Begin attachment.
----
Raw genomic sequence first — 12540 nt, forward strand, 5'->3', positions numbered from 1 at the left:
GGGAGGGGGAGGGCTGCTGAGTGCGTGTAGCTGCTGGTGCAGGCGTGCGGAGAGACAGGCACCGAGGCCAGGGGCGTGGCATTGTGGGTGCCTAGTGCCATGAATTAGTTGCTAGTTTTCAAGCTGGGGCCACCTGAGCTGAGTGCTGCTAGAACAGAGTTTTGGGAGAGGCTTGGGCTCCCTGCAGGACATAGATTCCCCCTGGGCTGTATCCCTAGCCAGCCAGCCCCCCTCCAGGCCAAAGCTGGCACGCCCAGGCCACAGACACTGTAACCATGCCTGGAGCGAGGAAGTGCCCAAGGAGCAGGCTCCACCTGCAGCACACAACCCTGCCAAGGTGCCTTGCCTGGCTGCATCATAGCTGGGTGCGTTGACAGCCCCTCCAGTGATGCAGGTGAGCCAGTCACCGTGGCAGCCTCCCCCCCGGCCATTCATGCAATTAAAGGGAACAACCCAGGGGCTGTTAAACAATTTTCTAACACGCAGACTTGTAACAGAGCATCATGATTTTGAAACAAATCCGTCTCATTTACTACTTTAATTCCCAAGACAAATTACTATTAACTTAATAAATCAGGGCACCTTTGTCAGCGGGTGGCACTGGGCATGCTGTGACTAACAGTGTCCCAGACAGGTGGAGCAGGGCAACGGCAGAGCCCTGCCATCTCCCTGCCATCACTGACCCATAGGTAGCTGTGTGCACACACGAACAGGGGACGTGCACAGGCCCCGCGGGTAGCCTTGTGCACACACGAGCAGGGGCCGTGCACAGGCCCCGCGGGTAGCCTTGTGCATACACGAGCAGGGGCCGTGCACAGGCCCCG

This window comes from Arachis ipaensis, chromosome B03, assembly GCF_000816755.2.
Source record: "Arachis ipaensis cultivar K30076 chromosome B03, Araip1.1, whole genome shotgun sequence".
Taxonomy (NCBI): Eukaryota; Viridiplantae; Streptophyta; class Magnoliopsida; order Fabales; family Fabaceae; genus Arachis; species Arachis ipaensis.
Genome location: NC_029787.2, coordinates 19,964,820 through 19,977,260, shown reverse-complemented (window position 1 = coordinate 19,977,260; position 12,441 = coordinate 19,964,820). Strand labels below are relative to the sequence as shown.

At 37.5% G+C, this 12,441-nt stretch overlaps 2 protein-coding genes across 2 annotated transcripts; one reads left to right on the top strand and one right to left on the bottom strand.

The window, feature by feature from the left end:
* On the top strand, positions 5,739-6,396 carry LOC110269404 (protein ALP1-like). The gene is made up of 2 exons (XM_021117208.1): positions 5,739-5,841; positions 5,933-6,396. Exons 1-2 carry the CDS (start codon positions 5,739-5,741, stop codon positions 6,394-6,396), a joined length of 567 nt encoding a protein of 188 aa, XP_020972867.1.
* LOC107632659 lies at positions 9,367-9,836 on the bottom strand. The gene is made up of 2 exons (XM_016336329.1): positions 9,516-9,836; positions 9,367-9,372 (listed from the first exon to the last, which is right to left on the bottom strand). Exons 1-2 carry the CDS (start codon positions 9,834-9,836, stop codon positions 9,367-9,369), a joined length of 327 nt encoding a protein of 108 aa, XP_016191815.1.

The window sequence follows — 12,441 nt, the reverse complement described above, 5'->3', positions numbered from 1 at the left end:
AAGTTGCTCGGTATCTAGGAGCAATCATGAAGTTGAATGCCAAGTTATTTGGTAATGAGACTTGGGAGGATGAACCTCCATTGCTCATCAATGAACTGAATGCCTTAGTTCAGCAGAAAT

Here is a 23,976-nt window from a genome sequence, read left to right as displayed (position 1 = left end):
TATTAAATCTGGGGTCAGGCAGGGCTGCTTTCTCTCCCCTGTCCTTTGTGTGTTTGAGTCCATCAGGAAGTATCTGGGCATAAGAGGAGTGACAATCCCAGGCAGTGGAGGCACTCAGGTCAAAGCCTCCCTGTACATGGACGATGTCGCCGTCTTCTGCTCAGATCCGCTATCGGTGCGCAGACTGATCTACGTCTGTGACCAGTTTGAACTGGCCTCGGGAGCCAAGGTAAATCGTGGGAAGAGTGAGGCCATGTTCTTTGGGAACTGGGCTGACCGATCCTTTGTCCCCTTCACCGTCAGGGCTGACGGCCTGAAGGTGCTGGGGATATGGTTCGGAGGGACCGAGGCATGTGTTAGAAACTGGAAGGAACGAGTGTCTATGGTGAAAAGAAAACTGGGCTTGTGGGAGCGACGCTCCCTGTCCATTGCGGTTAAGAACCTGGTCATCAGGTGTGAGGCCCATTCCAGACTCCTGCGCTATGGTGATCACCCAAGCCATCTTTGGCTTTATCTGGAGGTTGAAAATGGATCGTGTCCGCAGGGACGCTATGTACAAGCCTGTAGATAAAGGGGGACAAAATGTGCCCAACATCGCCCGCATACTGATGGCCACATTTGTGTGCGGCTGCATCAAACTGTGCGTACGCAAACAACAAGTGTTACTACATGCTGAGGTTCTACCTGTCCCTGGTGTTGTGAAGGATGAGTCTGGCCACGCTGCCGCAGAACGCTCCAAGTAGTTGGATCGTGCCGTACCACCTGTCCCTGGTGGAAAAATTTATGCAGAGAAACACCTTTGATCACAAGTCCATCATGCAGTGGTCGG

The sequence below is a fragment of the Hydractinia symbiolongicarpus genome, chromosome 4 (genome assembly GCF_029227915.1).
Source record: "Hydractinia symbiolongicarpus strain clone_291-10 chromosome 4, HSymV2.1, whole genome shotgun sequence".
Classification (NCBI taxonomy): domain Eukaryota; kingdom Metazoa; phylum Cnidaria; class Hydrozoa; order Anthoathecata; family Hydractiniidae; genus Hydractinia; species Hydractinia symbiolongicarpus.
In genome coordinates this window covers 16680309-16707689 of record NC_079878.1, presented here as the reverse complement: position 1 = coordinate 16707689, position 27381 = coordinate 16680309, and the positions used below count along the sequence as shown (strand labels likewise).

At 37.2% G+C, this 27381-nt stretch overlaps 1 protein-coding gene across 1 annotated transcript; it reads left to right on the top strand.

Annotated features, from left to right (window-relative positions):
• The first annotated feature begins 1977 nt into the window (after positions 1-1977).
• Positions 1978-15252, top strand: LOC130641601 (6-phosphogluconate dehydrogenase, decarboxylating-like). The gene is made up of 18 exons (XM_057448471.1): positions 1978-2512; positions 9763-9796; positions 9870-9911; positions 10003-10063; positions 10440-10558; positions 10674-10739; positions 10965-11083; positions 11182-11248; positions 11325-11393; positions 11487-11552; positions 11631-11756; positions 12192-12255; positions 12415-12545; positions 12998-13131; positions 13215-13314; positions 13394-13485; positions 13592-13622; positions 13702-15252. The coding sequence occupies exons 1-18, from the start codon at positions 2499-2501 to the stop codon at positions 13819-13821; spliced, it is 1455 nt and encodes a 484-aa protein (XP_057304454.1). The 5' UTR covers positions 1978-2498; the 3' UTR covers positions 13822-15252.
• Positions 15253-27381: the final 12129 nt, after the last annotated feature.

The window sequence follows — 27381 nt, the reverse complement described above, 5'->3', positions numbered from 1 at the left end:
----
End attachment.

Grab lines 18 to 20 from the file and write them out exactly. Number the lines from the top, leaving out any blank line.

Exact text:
In genome coordinates this window covers 16680309-16707689 of record NC_079878.1, presented here as the reverse complement: position 1 = coordinate 16707689, position 27381 = coordinate 16680309, and the positions used below count along the sequence as shown (strand labels likewise).

At 37.2% G+C, this 27381-nt stretch overlaps 1 protein-coding gene across 1 annotated transcript; it reads left to right on the top strand.

Annotated features, from left to right (window-relative positions):